Any website that sends visitors to another website via hyperlinks.
A function used to eliminate all cached versions of a web page from your computer. The web page will then be displayed with the most up-to-date information. To perform a “hard refresh” hold Ctrl and F5 at the same time. This will show all recent updates to the web page.
Search Engine Optimization (SEO):
The process of creating/maintaining websites that contain highly relevant content for searchers, as well as highly valued inbound links. These are the two most important factors, but there are many other elements involved with SEO. The purpose is to attain the highest website rankings possible for targeted keywords/search queries on search engines. Also generally referred to as “Search Engine Marketing/Management (SEM)”. Learn more.
Also known as a “Search Engine Results Page”. The resulting list of web pages provided by search engines after a search is performed. This includes every listing shown in the results, including paid and non-paid listings.
An advertising network comprised of Search Engine websites. Advertisements displayed on these sites are determined solely by a userʼs search query. There are dozens of popular search engines involved in different search networks; a result of acquisitions and mergers.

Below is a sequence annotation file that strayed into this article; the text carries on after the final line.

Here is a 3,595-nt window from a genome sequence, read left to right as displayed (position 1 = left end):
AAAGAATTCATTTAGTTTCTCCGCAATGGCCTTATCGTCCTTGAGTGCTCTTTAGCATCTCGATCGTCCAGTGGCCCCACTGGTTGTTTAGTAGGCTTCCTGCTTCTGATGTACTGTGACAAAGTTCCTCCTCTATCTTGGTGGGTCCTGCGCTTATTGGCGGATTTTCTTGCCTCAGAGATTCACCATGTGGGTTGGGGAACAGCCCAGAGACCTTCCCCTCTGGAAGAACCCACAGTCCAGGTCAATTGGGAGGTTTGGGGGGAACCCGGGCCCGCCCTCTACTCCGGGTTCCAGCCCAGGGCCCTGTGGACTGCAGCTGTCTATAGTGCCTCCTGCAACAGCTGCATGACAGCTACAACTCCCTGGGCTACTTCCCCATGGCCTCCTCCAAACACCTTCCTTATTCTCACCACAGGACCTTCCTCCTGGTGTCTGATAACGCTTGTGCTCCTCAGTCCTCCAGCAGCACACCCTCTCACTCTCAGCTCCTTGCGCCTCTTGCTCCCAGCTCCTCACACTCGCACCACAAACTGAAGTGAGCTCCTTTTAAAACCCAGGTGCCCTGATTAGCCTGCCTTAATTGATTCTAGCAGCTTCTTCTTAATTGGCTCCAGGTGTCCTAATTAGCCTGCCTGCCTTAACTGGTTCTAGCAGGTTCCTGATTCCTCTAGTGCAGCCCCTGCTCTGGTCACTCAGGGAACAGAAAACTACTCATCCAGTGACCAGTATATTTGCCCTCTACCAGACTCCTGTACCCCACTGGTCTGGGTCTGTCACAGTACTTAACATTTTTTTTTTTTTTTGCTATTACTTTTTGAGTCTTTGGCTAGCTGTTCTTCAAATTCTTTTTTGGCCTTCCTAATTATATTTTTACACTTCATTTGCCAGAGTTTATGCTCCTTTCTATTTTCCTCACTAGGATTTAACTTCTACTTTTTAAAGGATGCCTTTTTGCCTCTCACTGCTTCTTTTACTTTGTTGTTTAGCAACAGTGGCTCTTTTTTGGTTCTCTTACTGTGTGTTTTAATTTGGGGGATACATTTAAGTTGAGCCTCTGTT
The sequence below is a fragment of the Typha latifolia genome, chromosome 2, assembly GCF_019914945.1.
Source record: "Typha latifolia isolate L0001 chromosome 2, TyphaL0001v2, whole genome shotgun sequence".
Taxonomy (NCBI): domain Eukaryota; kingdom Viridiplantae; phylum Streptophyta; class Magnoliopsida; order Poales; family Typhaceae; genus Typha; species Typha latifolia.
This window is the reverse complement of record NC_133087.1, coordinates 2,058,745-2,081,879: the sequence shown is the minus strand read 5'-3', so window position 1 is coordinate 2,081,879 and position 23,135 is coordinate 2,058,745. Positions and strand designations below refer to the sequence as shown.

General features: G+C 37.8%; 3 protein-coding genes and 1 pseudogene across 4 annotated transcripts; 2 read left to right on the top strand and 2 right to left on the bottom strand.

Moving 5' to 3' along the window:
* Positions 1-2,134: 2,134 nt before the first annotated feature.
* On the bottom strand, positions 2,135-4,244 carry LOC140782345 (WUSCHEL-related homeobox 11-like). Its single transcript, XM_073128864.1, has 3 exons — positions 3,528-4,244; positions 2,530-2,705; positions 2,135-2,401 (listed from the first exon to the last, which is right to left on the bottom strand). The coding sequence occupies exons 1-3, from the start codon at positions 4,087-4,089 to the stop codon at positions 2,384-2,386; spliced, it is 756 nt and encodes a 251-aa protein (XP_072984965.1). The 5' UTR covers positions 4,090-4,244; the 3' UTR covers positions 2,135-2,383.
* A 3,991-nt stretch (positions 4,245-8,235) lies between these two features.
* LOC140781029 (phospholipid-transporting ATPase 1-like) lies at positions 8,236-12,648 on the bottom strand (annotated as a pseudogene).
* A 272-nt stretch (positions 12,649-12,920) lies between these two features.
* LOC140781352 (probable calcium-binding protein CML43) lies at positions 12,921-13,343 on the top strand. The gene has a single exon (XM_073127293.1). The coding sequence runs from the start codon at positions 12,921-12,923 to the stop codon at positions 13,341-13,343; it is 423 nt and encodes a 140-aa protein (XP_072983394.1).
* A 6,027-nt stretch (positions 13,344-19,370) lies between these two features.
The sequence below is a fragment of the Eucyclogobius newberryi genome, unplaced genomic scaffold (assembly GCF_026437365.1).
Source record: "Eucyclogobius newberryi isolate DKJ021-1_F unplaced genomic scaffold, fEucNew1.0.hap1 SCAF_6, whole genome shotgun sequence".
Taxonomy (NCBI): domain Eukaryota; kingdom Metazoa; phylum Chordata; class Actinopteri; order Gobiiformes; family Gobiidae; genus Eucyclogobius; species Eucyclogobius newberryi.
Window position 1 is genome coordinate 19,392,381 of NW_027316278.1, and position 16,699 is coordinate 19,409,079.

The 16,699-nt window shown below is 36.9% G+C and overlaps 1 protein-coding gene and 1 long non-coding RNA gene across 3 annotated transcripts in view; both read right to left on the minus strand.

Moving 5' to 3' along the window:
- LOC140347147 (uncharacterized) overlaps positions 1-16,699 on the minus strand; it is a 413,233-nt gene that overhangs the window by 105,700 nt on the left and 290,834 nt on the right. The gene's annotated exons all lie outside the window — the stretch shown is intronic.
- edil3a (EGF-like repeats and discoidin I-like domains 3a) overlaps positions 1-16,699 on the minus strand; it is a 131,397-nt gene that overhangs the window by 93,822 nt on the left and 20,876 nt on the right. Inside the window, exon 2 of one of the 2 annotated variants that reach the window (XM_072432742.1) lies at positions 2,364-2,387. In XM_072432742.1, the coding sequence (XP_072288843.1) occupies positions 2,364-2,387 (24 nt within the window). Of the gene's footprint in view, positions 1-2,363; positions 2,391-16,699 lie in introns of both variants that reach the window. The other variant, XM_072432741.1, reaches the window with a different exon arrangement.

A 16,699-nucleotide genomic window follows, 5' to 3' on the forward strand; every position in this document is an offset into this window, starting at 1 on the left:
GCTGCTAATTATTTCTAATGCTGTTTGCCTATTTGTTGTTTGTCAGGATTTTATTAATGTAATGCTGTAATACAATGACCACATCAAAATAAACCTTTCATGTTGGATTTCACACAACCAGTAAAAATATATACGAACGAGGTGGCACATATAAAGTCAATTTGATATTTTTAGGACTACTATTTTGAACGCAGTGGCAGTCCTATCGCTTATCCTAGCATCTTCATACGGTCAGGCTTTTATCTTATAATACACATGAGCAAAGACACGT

Any computer that stores information about a website and delivers it to other computers upon request. The text, graphics and multimedia visible on a website are delivered to computers using servers.
URL (Uniform Resource Locator):
Another name for a website address; i.e. www.google.com.
The second generation of internet based services involving collaboration, communication and sharing among many users; i.e. Social networking websites.
White Hat SEO:
Describes commonly accepted and ethical methods of improving website rankings on search engines.
Hosting simply refers to where does your web site get delivered or run from. For a web site to exist and be accessible to the world, it must be on a web server. That web server must be always connected to the internet and running so that your website is available to anyone at any time around the world. Hosting is just who or what machine is going to be doing that for your site. Most site operators choose to let a hosting company do this for them. These companies go by a few different names such as web host, or ISP (Internet Service Provider).
URL redirection, also called URL forwarding and the very similar technique domain redirection also called domain forwarding, are techniques on the World Wide Web for making a web page available under many URLs. i.e. when you type in www.trimarkadvertising.com, it forwards it to www.trimarkfirm.com and you end up landing in www.trimarkfirm.com.